Ensure the contract is well written and includes provisions such as the materials being used, what work the contractor will guarantee, and how long that guarantee lasts. Look for the date of completion or an estimated timeline for the repairs.

If you are confused about what the contract offers, ask your insurance adjuster to help you. The insurance company will also be able to tell you if your additional living expenses would be covered for this time period or not.

If you want help understanding the legal contract's wordings, ask your adjuster or insurance agent, or consider contacting legal assistance services.

Insurance contracts have clauses that limit and dictate how claims will be paid and what work will be approved. Your insurance adjuster or an insurance company representative, or broker can also help you understand this.

4. Check Costs of Temporary Repairs and Debris Removal

Pay attention to how much the building contractor suggests you spend on temporary repairs. While payments for reasonable temporary repairs are covered as part of the total insurance claim settlement, you don’t want to pay a contractor too large a sum for temporary repairs since this may deplete the total amount of money you will need for the permanent repairs to be completed.

Always call your insurance adjuster and get their approval before allowing repairs. If an insurance company is not given the opportunity to review the damage and approve work, it may not pay.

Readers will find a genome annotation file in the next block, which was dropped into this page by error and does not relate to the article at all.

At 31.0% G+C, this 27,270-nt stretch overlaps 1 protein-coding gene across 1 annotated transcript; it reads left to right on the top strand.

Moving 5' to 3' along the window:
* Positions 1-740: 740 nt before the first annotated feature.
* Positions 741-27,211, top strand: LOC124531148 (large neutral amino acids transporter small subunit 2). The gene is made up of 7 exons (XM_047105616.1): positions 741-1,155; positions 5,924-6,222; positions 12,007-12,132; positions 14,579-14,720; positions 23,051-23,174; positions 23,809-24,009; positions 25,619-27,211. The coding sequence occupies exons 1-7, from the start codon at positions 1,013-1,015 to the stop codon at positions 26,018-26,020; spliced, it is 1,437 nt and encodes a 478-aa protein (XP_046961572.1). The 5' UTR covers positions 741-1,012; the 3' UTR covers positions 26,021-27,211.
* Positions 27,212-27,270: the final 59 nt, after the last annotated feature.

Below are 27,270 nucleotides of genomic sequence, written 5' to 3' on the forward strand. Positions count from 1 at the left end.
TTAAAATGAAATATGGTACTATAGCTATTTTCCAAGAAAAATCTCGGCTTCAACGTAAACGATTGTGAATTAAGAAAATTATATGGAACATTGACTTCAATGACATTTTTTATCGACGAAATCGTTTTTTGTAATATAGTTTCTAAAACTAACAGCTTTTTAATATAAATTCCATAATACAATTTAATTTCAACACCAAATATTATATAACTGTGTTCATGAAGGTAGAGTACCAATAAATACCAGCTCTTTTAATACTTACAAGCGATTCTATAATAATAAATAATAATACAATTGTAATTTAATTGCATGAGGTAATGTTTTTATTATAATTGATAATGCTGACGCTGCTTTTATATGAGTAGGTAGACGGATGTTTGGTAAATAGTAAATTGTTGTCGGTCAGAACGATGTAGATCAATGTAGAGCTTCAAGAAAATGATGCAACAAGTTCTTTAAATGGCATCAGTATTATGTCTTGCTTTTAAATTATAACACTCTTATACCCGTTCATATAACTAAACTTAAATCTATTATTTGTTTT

If there is significant damage, there may be costs involved for debris removal. Make sure these are included in the estimate, and if not, ask your insurance company about this.

Avoid contractors who offer you unrealistically low estimates. The insurance company is paying for the repairs for you, so don't cut costs.

5. Never Pay Contractors in Advance

Never pay the contractor before speaking to the insurance company. The insurance company can pay them directly, or they will issue a check payable to you and the contractor that you will both sign off on. You should never be paying out of pocket unless it is for temporary repairs, in which case you need the receipt detailing the exact work done, and remember this work must have been urgent "to prevent further damage." You will never have to pay a contractor for the entire project in advance or before the work is completed in an insurance claim. If you are asked to do so, call your insurance company to deal with it. 

6. Keep a Notebook With All Claims Repairs Information, Receipts, and Details

Keep a job file of all communications with your chosen contractor and all papers related to work being done. This file should include:

  • the signed contract
  • plans and specifications of work being done and materials to be used
  • bills and invoices
  • canceled checks
  • copies of the certificates of insurance
  • information about any subcontractors your contractor may use or material suppliers

Keeping track of all the information will help your claim go through smoothly and make sure you get payments as quickly as possible.